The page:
A charity has launched an “urgent” appeal to the public to help it preserve a 16th-century cottage in Buckinghamshire, England, where John Milton completed his epic poem “Paradise Lost” 350 years ago, the media reported.

The radical poet lived in the Chalfont St. Giles cottage after he fled London during the 1665 plague, reports the Guardian.

Although he remained there for less than two years, it was in this cottage where he completed his masterpiece about Satan’s war with heaven. It was published in 1667.

The cottage is the only surviving residence of the poet and is open to the public as a museum.

It holds a leading collection of first editions, as well as a lock of the poet’s hair, and an original proclamation from King Charles II, banning his books.

According to the independent charity, the Milton Cottage Trust, it is the second-oldest writer’s home museum in the world after William Shakespeare’s birthplace.

As the 350th anniversary of the publication of “Paradise Lost” approaches, the charity has been awarded a Heritage Endowments grant of 250,000 pounds. In total, the charity is looking to raise a total of 3.5 million pounds to protect the museum’s future.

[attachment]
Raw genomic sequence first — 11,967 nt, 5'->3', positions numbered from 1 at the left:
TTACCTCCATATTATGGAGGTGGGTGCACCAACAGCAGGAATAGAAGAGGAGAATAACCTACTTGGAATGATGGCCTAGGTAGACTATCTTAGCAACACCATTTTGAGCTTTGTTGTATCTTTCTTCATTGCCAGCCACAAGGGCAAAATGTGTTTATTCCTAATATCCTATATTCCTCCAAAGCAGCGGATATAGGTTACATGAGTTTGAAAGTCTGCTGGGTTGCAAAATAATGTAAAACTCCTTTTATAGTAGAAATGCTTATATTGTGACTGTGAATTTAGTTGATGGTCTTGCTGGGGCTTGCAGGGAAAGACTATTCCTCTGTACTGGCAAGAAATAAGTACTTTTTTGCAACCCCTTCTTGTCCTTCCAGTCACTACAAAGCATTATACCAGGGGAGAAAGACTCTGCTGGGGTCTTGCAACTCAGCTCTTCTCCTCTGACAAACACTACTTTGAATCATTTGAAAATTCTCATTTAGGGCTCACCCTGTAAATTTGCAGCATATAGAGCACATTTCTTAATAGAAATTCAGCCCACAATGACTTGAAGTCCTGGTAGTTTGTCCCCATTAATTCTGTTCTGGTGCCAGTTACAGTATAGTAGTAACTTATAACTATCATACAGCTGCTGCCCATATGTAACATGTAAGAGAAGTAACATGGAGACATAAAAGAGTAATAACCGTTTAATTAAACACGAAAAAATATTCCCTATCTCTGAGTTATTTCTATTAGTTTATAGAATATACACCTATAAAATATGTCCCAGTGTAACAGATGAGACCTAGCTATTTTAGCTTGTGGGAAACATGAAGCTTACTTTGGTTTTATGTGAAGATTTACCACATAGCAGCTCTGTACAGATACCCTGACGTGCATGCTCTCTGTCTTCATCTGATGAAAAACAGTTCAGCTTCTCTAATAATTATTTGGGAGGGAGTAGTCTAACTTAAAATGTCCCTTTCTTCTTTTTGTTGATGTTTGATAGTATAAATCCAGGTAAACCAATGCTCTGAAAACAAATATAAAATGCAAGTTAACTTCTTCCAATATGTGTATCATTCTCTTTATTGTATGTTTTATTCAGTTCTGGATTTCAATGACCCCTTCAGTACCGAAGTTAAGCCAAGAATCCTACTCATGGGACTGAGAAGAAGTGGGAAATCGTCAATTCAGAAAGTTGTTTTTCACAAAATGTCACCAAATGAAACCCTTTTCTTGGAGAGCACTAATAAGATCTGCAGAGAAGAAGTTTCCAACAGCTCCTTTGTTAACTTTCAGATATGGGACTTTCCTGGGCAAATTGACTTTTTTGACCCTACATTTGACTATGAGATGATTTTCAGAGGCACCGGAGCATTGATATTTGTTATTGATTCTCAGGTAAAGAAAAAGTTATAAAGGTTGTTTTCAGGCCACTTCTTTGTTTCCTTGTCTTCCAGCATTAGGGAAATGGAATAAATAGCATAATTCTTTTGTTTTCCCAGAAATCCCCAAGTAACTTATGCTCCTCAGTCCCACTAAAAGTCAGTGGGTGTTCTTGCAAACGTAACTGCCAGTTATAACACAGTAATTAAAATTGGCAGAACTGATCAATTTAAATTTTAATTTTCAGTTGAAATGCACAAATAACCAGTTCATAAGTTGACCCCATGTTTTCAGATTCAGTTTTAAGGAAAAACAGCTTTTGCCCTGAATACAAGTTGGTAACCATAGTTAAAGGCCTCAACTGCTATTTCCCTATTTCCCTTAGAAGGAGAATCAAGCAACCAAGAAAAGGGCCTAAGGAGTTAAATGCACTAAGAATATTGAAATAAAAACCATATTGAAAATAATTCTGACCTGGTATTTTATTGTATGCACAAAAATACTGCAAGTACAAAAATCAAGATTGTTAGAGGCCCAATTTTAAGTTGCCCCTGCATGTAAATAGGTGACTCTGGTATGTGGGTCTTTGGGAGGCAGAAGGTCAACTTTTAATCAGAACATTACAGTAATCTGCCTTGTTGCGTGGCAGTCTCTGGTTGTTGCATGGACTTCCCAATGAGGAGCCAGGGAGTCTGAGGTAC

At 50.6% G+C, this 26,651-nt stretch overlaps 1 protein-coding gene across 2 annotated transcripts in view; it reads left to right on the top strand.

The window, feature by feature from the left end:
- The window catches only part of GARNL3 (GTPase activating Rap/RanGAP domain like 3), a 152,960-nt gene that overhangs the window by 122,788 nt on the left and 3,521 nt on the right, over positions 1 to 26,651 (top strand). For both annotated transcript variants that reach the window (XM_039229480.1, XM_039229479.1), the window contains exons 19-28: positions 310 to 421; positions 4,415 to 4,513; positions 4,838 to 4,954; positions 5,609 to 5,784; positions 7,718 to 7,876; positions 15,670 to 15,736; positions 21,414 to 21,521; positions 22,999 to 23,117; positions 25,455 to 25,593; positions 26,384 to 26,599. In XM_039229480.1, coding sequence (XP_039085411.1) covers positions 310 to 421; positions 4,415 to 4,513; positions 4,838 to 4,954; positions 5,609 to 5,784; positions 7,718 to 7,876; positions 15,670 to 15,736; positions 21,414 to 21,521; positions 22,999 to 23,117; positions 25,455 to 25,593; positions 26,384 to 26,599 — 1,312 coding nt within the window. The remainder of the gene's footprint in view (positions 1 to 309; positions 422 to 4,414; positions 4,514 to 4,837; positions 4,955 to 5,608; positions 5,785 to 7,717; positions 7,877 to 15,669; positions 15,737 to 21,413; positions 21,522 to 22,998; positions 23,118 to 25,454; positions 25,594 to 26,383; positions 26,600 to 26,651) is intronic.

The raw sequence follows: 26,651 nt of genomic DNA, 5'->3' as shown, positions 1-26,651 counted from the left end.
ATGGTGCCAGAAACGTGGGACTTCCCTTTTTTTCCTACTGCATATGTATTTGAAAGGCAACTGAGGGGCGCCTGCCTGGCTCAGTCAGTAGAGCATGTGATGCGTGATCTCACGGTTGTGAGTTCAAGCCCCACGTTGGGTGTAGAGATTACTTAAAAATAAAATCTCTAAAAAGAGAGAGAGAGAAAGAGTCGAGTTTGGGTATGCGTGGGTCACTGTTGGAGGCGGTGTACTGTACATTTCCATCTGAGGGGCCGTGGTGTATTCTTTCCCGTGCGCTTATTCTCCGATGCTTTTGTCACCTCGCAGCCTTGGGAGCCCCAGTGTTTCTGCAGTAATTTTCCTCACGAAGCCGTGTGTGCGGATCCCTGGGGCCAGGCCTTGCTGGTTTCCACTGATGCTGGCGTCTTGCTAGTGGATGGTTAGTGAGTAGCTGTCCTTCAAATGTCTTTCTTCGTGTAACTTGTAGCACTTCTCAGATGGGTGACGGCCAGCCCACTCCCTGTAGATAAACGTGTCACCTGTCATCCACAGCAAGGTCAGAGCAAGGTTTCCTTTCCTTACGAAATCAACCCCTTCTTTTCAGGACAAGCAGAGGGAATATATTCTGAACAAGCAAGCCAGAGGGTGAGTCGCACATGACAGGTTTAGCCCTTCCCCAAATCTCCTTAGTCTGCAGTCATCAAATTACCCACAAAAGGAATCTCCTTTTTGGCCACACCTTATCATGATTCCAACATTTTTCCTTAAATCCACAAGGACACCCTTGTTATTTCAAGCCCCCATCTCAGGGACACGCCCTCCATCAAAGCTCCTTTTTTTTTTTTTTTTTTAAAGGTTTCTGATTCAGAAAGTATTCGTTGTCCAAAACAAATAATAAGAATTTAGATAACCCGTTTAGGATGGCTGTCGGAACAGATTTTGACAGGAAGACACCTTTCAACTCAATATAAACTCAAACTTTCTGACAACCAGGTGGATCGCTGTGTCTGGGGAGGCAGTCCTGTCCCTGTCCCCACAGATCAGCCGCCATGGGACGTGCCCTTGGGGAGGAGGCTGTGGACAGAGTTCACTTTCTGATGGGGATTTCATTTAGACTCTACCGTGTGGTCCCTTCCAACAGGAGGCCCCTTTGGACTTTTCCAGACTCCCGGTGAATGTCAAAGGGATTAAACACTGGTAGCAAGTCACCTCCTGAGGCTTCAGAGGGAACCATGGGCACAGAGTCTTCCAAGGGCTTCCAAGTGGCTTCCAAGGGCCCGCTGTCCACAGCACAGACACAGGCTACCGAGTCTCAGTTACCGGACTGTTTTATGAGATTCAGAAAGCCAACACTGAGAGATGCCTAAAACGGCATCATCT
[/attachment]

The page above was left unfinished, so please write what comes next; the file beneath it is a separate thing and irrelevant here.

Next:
“We are thrilled the Heritage Lottery Fund is supporting our Paradise Maintained Endowment Fund. However, to take advantage of this once-in-a-lifetime match-funding offer, we need public donations in the first place,” the Guardian quoted the charity’s chair Simon Avery as saying.

Avery called Milton “one of the most radical and influential thinkers Britain has ever seen”, saying that he “wrote at a time when Britain was in the midst of an identity crisis”.

The 350th anniversary of “Paradise Lost” is also being marked on Sunday with a marathon reading of the poem in the cottage.

In total, 350 people will perform the 10,000-odd line poem, over 11 hours, from local residents to fans from around the UK.